Is a peanut allergy genetic?

Posted on: Tue, 10/08/2019 - 10:12am
absfabs's picture
Anonymous (not verified)

Hello to everyone here, I've been living with a peanut allergy since childhood and now that I have a 1 year old I'm really worried about him having a peanut allergy as well. I've had severe reactions since I was a child and to think that he may go through that as well is heartbreaking. Does anyone here know if a peanut allergy is genetic?

Posted on: Tue, 10/08/2019 - 12:18pm
Italia38's picture
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Joined: 10/08/2019 - 12:01

From what I've read I think yes peanut allergies are genetic and can be inherited.

Posted on: Thu, 10/24/2019 - 12:33pm
absfabs's picture
absfabs (not verified)

Yes, doctors told my parents that it's genetic. My parents had us tested when we were little and I was the "lucky" once to get it. My siblings are in the clear.

Posted on: Fri, 10/25/2019 - 8:23pm
absfabs's picture
Chimom (not verified)

Our 11 year old daughter has severe nut allergies (outgrew egg allergy). We got our son tested for allergies at 5 months old and immediately started peanut butter and then almond butter. He is allergic to dairy, eggs and cashews though. Both kids were born emergency csection due to distress and were given cows milk formula. Our son took it only for a week (then breast milk for 15 mos) whereas our daughter took both formula and breast milk from birth till 8 months. So there is some merit to early and continued exposure to reduce reactions (unless the body has already developed antibodies; hence the scratch tests).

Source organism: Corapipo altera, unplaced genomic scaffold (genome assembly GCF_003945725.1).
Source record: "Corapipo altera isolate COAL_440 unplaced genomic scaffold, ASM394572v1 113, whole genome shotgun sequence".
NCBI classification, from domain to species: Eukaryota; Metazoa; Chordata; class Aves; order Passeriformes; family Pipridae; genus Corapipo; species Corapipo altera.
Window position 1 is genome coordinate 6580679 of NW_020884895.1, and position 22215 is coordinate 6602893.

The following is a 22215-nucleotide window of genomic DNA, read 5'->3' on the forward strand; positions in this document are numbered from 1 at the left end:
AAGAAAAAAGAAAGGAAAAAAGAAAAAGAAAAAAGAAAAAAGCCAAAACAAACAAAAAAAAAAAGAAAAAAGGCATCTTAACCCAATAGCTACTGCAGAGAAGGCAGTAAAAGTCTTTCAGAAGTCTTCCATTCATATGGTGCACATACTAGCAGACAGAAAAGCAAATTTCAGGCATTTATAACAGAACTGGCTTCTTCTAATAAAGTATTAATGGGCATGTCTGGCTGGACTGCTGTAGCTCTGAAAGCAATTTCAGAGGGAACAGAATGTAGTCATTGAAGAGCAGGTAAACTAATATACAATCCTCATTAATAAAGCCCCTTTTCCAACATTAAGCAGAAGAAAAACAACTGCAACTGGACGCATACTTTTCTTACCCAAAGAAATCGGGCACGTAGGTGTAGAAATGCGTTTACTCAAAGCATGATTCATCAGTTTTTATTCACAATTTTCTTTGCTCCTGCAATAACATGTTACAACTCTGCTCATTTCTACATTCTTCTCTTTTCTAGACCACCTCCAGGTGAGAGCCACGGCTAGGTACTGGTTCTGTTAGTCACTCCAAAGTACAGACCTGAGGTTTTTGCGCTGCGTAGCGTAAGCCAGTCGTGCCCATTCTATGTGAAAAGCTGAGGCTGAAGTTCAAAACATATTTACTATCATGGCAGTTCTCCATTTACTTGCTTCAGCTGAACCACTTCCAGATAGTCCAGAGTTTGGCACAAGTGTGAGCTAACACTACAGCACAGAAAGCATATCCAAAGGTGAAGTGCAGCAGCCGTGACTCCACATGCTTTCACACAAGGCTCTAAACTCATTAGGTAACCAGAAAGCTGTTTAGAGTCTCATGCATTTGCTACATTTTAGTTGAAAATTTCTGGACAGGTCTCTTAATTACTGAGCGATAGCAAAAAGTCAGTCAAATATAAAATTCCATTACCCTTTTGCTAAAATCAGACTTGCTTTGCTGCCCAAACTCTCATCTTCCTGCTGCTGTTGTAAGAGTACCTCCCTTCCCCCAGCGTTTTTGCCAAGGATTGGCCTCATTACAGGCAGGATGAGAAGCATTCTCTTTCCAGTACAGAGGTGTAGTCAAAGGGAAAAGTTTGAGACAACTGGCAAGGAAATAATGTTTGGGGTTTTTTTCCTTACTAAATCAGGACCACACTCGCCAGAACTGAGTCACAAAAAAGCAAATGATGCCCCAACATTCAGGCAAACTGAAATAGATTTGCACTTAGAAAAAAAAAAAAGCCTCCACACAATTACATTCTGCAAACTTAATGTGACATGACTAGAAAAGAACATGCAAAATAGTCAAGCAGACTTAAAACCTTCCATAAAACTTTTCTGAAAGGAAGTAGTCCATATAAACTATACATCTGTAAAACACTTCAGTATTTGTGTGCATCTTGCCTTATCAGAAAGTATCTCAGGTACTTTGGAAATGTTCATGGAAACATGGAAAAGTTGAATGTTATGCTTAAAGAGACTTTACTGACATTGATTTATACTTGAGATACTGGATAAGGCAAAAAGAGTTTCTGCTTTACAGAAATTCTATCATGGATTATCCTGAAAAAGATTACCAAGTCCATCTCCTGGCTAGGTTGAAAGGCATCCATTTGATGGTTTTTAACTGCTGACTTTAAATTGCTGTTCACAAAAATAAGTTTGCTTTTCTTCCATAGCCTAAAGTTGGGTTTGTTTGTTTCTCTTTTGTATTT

My side of the family has severe ragweed allergies, so food allergies are something new with this generation.

Posted on: Sat, 10/26/2019 - 6:28am
Penwiggle's picture
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Joined: 10/19/2019 - 02:37

This is a question I asked the Allergy Specialist when I saw her the other month, and she said no, it isn't genetic.

Pen

Posted on: Sat, 10/26/2019 - 12:48pm
absfabs's picture
BD (not verified)

Here is something I came across in a science journal:

"Researchers have pinpointed a new gene associated with peanut allergy, offering further evidence that genes play a role in the development of food allergies and opening the door to future research, improved diagnostics and new treatment options."

https://www.sciencedaily.com/releases/2017/10/171011120406.htm

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